Abe Pollin built Verizon Center, mentored Magic Johnson
In the mid-1990s, nearly 30 years after the riots tore through Washington, D.C., parts of downtown looked as if the violence had happened only recently.
Buildings, somehow, were still burned out and empty. Shops and restaurants were scarce in certain parts. It was a fright, to tell you the truth -- until 1997, when a downtown arena, home to the Wizards and Capitals, opened and changed the city. Abe Pollin built it with his own money, his own financing, and in short order changed the quality of life in the Nation's Capital.
Surely, it's his lasting monument to the city, an even greater civic contribution than winning an NBA championship in 1978, reaching the NBA Finals four times in the 1970s or even moving NBA basketball from Baltimore to Washington in the first place. Certainly, it was appropriate that folks gathered in that very arena to watch professional basketball, Pollin's great competitive love, just hours after he died.
Eddie Jordan, a Washingtonian whom Pollin hired on a handshake to coach the Wizards, recalled just a few hours after his death, "I used to take that street [7th Street NW] to go up to Howard University ... It revitalized the city. It raised the quality of life for Washingtonians."
Jordan, who was fired from his job with the Wizards a year ago to the day (Nov. 24), recalled that the city of Baltimore was going to "give Abe a great package" to build a downtown arena near the Inner Harbor in the late 1990s. Pollin, who had already used his own money to build the Capital Centre in 1974, could have taken the Baltimore deal and passed on coming up with more than $200 million to build an arena on what at the time was a mostly desolate 7th Street NW.
But Pollin, though he defended dingy Capital Centre like it was his own child, slowly fell in love with the idea of changing the eastern half of downtown D.C. for the better and took the dive. Magic Johnson last night recalled a conversation during which Pollin told him, "Washingtonians deserve a beautiful downtown" and that a new arena would surely help in that regard.
Not surprisingly, Pollin was praised widely in the wake of the news that he had died, at 85, and deservedly so, especially when the conversation turned to his civic and charitable contributions. In the interest of full disclosure, it should be mentioned in this space that Pollin and I clashed on a couple of issues, some of it the everyday stuff that happens when a columnist is critical of a local owner. But some of it was a little more confrontational, like a pointed disagreement over the firing of Michael Jordan and, years earlier, the building of the new downtown arena. Pollin actually took out a huge ad in The Washington Post the day after I wrote a column saying that the basketball franchise would only remain viable if he got out of Capital Centre and moved downtown. Pollin paid thousands of dollars for ads in The Post and The Washington Times, ripping me and calling Capital Centre "state-of-the-art," which by then it certainly was not.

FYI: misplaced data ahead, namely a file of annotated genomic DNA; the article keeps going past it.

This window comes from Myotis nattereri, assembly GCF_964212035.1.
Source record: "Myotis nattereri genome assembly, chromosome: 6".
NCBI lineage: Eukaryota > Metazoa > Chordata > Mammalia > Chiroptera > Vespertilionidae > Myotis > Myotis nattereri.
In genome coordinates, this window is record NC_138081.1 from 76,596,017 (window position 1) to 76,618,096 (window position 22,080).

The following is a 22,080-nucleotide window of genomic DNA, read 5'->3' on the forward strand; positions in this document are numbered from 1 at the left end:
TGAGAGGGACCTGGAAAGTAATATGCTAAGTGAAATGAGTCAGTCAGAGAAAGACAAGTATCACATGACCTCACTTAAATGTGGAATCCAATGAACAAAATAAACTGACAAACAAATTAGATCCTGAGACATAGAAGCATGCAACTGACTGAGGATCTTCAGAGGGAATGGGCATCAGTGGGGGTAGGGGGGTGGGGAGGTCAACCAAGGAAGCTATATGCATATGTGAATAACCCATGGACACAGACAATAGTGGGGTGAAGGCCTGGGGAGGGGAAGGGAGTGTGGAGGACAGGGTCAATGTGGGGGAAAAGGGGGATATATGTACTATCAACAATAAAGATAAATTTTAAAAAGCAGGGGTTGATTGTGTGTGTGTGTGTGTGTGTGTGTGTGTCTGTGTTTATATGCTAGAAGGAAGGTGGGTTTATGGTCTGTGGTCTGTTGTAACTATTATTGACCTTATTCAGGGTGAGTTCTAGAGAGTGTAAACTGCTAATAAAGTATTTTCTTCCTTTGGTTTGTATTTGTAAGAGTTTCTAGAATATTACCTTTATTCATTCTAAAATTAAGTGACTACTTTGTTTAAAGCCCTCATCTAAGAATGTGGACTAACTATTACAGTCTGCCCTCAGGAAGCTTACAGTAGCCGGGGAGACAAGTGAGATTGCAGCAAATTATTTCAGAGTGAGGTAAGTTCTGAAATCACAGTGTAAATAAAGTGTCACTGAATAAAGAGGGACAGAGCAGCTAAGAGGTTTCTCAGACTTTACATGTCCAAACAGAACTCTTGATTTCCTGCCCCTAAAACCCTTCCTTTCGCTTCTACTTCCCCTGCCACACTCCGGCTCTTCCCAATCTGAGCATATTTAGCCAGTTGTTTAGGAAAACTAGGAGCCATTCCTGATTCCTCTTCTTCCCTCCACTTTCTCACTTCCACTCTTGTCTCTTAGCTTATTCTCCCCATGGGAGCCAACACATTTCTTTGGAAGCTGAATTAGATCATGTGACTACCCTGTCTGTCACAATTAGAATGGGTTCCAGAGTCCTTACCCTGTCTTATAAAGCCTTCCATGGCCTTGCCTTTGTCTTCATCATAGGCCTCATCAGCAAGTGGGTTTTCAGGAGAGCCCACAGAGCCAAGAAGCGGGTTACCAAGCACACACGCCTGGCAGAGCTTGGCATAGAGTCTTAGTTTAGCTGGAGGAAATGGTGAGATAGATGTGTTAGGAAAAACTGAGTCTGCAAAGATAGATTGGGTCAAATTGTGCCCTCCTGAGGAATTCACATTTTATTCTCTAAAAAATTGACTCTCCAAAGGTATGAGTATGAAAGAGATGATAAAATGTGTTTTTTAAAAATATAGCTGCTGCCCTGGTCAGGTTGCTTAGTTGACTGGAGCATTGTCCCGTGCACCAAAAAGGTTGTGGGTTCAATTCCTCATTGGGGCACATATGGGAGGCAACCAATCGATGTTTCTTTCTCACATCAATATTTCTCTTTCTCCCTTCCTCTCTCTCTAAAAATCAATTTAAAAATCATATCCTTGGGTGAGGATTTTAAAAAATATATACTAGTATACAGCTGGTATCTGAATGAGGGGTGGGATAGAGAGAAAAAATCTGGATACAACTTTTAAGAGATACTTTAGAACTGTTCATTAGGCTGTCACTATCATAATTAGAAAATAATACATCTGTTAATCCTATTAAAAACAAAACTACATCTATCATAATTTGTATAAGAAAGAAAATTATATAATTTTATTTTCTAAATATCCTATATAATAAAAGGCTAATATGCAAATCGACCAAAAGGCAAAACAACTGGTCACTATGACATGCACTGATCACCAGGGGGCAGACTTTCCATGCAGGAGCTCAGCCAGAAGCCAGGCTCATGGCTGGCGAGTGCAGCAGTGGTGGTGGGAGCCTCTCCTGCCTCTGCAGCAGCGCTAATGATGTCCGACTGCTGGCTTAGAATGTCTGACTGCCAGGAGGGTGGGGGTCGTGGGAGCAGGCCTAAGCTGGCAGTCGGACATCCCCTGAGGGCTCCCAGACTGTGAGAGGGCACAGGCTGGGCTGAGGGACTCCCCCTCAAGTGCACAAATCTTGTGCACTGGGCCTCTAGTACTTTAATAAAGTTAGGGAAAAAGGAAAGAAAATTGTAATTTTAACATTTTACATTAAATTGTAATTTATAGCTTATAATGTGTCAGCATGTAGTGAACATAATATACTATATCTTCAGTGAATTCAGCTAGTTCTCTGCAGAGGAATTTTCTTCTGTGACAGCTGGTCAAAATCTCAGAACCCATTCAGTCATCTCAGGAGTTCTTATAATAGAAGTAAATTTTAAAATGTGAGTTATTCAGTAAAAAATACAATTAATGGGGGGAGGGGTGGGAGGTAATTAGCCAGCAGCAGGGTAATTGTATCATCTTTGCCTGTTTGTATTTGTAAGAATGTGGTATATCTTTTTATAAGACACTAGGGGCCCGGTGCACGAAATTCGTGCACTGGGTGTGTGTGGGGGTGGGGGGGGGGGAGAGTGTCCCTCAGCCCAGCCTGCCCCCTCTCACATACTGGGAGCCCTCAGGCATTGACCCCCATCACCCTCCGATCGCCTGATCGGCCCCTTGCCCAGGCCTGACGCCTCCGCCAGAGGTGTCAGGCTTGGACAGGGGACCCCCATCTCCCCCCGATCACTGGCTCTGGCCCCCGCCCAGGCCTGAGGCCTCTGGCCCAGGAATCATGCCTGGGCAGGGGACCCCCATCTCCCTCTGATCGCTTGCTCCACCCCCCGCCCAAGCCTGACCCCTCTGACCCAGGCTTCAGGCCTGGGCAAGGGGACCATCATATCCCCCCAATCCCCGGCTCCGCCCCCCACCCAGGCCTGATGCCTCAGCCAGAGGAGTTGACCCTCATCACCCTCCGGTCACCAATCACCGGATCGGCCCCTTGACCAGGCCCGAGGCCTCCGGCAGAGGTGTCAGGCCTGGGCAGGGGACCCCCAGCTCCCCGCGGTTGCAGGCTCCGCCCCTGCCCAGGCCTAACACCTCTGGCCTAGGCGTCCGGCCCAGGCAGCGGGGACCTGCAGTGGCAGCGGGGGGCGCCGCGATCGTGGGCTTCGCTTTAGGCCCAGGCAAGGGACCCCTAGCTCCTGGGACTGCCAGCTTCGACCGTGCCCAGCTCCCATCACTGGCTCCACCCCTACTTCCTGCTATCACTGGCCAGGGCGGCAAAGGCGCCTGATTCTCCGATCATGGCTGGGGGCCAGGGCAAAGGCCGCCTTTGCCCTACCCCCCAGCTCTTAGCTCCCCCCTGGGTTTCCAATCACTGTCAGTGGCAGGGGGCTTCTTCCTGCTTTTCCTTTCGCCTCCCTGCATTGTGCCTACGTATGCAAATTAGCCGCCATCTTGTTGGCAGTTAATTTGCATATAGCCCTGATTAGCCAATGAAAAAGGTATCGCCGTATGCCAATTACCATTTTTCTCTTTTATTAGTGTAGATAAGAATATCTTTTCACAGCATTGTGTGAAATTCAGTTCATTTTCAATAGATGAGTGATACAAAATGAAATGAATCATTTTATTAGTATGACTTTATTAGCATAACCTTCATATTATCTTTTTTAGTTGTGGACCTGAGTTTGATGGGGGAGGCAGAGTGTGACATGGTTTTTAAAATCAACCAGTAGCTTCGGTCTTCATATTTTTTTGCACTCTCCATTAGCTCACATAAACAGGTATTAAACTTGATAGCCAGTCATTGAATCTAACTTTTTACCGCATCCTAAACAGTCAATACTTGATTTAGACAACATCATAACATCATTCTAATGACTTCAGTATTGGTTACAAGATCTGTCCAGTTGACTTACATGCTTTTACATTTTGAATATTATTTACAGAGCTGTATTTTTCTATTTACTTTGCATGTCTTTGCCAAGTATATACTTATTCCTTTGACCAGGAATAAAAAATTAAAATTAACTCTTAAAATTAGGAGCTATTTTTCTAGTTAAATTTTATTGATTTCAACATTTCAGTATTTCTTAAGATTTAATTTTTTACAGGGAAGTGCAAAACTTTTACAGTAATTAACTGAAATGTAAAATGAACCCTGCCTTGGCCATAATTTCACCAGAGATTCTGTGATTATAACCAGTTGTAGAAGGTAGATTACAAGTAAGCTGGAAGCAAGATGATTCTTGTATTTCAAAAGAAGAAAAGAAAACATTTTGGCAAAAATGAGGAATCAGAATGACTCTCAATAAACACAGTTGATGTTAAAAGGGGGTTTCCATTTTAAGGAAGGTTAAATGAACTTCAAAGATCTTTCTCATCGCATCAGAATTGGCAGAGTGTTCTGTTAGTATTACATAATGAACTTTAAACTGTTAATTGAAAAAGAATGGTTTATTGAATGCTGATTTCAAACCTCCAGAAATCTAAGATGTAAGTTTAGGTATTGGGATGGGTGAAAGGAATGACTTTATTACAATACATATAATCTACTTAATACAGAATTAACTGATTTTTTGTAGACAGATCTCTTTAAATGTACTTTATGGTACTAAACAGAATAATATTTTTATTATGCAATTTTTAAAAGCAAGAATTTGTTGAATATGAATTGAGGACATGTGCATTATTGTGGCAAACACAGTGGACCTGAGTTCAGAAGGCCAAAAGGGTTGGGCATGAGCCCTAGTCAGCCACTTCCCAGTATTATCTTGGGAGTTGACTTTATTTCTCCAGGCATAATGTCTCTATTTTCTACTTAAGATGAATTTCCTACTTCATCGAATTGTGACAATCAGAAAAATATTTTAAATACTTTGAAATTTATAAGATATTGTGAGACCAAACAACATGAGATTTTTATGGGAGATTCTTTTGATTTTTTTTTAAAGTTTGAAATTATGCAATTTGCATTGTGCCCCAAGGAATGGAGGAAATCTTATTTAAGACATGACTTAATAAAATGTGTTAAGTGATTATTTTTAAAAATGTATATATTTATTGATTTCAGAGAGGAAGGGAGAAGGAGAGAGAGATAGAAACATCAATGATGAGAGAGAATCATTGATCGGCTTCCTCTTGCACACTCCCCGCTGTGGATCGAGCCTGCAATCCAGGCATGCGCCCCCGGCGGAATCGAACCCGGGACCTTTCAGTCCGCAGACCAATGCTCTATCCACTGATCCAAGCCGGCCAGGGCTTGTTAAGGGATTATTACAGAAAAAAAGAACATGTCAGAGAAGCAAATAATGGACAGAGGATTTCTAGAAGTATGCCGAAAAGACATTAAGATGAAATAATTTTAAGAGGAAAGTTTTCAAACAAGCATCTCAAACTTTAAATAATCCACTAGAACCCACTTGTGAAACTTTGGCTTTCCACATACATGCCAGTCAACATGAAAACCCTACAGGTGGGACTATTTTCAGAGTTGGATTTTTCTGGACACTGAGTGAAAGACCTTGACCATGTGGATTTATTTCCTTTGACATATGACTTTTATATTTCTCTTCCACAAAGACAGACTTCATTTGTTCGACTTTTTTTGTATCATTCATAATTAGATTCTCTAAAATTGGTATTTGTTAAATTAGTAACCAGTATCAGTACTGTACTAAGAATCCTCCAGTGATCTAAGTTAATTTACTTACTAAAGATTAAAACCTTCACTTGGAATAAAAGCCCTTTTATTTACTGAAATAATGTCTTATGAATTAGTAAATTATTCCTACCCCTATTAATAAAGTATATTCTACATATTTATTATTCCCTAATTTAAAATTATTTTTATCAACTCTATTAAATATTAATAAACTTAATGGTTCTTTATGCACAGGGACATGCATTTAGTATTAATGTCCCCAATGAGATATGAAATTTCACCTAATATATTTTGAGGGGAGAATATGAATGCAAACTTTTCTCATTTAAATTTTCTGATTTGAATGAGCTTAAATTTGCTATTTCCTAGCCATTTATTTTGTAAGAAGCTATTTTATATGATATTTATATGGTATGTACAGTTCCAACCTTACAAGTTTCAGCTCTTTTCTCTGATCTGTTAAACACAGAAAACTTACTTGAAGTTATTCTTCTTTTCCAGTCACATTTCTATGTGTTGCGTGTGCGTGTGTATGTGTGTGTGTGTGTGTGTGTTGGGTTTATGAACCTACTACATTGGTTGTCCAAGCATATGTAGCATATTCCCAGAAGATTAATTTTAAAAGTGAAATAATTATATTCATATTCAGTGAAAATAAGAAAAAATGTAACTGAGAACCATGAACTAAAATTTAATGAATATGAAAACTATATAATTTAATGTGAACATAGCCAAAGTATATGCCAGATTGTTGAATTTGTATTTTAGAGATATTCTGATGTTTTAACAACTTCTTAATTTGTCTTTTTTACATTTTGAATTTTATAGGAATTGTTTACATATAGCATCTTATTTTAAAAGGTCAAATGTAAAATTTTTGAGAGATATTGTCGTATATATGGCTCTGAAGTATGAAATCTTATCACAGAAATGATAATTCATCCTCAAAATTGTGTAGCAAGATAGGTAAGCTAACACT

Anyway, it wasn't more than 18 months later when somebody from Pollin's office called me to come and cover the groundbreaking for a new arena downtown. I came ... and brought with me a copy of the ad in The Post. When handed a yellow hard hat, I handed Pollin the ad and asked him to sign it, which he did with a smile, after grabbing me around the neck and kissing me on the cheek. All was forgotten. I was easy. After I suffered a heart attack nearly two years ago, there was a warm phone call and a floral arrangement at the door from Abe and Irene Pollin.
Like any rich man who spent his life negotiating deals and trying to move forward with his projects, Pollin made some enemies during his life, but far fewer it always seemed to me than 90 percent of the men who own professional sports franchises. While some of the richest men in the world refuse to spend their own monies to build an arena, Pollin spent his to build two, which I would remind myself whenever Pollin refused to spend elsewhere.
The other thing that speaks loudly in Pollin's favor is friendships that didn't really benefit Pollin in any tangible way. Several years ago, Magic Johnson asked me to emcee a "Hoops For the Homeless" benefit that sought to raise money for homeless people in D.C. Freddie Mac, among others, was involved. Magic was going to spend a day trying to raise money and Pollin, he said, had made the arena available. Turned out, approximately $1 million was raised -- and Magic didn't live in D.C., and didn't have any official ties to the city.
There had to have been a story of how Pollin and Magic got together, and there was, one which I asked Magic to re-tell me last night.
Magic was three years into his career, maybe four, and had reached the point where it was time to develop serious pursuits other than playing basketball.